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A storm is brewing for India’s domestic shipping industry

A storm is brewing for India’s domestic shipping industry
18 Oct 2018

India’s domestic shipping industry is considering its options after the central government relaxed cabotage rules. It now looks set to do away with a ‘right of first refusal’ that gives Indian shippers a chance to match the lowest rate offered by foreign ships. But what are the potential implications of this, Joe Baker asks?

With a vast coastline

spanning 7,500km and a strategic location nearby major shipping lanes, India has always been well-placed to enjoy the benefits of a burgeoning maritime sector. According to the country’s Ministry of Shipping, maritime transport accounts for around 95% of India’s trade by volume. Over the course of this year, nearly 680 million tonnes of cargo traffic passed through the country’s twelve major ports.

In 2014, Prime Minister Narendra Modi launched ‘Make in India’, an initiative designed to enhance infrastructure and transform the country into a global hub for goods manufacturing. Numerous sectors, maritime included, have seen bolstered investment as a result; under its Sagarmarlar Programme, for instance, the Indian Government envisions a total of 189 port modernisation projects, involving Rs1.42tn (US$22bn) in investment by 2035.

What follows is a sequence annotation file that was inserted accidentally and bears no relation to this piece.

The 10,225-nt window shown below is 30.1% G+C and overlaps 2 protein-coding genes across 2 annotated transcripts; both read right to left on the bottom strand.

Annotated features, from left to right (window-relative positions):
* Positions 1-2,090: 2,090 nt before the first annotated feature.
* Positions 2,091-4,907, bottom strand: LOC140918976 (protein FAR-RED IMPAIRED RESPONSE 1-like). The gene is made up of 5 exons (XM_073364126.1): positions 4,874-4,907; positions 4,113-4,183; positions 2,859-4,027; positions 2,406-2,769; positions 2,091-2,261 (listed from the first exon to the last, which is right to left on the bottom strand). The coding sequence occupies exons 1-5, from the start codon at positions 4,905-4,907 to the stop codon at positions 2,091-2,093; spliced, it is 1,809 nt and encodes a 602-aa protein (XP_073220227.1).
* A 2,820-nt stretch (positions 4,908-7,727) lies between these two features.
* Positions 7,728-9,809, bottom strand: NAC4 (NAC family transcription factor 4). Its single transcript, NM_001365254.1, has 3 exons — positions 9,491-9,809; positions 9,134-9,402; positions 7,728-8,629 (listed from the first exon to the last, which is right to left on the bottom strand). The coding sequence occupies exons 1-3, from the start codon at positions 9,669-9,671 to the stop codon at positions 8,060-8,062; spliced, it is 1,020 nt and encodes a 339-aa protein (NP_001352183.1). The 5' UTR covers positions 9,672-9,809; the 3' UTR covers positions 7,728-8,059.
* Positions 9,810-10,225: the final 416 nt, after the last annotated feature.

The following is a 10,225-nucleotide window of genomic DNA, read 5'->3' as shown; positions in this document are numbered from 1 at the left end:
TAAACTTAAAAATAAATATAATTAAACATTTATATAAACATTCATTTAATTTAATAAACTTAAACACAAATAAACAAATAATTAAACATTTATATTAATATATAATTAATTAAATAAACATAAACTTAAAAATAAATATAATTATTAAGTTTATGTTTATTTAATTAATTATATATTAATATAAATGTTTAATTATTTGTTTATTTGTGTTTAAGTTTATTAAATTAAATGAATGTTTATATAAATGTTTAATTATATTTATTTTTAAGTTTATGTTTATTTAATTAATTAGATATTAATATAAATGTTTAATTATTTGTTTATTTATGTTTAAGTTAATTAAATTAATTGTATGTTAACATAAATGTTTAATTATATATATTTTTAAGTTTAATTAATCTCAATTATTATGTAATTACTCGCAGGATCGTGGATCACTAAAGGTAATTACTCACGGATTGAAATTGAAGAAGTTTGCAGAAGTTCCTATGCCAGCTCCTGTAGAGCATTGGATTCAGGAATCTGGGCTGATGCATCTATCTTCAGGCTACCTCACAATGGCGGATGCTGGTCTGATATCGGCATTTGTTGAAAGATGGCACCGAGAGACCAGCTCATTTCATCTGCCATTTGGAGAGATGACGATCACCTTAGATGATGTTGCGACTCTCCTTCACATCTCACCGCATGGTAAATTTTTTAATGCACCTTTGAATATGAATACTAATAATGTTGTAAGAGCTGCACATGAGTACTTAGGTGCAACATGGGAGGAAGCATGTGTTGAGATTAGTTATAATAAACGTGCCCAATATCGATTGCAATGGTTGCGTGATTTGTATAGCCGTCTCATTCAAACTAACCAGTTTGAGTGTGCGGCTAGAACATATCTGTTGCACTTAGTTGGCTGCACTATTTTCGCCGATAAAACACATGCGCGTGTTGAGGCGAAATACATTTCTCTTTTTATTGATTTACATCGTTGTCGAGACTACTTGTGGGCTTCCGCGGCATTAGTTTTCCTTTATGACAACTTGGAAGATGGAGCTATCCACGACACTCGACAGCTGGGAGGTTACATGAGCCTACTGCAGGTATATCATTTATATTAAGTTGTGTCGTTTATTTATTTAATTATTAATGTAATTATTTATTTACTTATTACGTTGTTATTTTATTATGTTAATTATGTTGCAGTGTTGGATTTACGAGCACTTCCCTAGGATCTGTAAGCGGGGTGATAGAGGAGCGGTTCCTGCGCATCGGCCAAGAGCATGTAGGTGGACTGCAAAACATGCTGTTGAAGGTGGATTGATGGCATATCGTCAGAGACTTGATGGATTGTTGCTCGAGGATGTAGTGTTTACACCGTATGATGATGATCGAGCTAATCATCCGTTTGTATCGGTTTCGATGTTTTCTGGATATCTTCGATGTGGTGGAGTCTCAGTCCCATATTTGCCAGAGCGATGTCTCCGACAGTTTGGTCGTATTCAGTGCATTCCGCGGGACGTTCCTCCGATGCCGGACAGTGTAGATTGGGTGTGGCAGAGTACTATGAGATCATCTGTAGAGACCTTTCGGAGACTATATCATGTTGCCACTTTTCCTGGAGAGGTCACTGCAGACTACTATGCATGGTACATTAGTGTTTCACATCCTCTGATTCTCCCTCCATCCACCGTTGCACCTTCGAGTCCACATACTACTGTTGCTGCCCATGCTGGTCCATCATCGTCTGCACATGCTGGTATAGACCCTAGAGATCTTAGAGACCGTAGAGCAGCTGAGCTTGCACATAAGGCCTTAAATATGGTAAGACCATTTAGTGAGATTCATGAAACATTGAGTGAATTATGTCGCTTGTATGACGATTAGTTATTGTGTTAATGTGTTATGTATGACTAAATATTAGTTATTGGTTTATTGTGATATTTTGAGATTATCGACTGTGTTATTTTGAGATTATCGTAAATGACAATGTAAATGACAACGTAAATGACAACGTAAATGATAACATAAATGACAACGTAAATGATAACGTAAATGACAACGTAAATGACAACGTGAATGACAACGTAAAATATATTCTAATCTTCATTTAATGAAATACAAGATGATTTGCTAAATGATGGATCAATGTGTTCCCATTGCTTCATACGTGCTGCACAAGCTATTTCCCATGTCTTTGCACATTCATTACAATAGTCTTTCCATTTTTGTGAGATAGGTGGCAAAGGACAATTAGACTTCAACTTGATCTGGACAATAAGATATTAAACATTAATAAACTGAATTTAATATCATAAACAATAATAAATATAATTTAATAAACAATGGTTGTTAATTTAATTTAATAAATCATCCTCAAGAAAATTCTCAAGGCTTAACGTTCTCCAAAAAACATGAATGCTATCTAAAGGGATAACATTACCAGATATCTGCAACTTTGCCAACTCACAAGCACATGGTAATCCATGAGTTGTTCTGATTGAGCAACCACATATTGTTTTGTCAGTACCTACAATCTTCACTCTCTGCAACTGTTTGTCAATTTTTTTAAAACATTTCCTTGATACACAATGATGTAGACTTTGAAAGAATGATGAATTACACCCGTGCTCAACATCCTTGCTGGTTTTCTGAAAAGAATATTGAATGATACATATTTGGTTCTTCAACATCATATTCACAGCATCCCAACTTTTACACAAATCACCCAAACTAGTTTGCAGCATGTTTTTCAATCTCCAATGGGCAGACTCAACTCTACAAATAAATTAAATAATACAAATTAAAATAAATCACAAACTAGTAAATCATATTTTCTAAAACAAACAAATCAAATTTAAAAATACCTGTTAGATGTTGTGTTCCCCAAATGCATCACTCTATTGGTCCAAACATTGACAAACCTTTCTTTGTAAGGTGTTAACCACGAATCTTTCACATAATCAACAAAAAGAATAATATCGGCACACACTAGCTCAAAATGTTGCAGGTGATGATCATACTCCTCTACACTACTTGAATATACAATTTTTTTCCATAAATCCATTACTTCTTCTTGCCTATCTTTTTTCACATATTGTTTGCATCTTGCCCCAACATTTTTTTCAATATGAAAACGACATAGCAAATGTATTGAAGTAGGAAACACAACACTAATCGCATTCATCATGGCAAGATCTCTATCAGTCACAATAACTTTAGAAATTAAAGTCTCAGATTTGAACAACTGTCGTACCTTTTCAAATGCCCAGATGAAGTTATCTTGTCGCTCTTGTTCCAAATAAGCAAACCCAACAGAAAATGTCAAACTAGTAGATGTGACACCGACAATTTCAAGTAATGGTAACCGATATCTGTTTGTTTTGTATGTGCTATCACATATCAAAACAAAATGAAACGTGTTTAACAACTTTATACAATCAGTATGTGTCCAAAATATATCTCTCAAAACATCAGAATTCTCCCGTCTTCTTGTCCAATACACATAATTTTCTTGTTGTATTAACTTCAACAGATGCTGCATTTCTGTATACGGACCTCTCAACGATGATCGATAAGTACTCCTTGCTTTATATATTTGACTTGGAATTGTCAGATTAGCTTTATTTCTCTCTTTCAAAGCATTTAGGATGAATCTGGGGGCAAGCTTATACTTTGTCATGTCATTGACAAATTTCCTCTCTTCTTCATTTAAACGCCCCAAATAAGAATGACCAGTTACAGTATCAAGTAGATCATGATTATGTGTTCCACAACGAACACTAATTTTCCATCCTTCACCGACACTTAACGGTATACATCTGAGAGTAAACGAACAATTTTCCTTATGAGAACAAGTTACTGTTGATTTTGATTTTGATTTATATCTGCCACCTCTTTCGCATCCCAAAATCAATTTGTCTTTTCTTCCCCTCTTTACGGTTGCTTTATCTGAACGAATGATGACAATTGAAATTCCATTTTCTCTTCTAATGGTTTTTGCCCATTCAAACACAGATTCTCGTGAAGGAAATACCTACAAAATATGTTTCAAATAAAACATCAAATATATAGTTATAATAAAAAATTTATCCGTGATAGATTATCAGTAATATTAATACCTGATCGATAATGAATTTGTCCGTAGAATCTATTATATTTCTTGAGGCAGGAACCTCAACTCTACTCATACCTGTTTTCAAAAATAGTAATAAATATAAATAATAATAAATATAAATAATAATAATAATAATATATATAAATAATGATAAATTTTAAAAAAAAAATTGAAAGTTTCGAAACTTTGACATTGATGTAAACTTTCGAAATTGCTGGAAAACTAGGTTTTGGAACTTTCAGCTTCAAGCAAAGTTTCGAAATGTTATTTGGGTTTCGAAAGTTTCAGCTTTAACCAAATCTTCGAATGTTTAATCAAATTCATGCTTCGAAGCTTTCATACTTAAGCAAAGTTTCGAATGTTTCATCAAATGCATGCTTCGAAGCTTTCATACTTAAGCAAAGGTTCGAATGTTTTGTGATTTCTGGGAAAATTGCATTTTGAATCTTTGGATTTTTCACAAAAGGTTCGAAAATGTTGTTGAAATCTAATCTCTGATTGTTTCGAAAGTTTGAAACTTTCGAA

And yet, ongoing developments in India’s maritime regulations have caused a stir among participants in its domestic shipping industry. In particular, the Indian Ministry of Shipping has relaxed rules surrounding cabotage – the movement of goods between two ports in the same country – to make it easier for foreign shippers to move cargo and carry out coastal shipping activities in the region.

According to the Indian Government, opening up to foreign carriers will lead to much-needed competition between shipping lines, as well as boost profits at local ports. However, many Indian shipping companies and organisations believe the move is accommodating foreign interests at the expense of the domestic shipping industry, and could lead to dire consequences for India’s economy.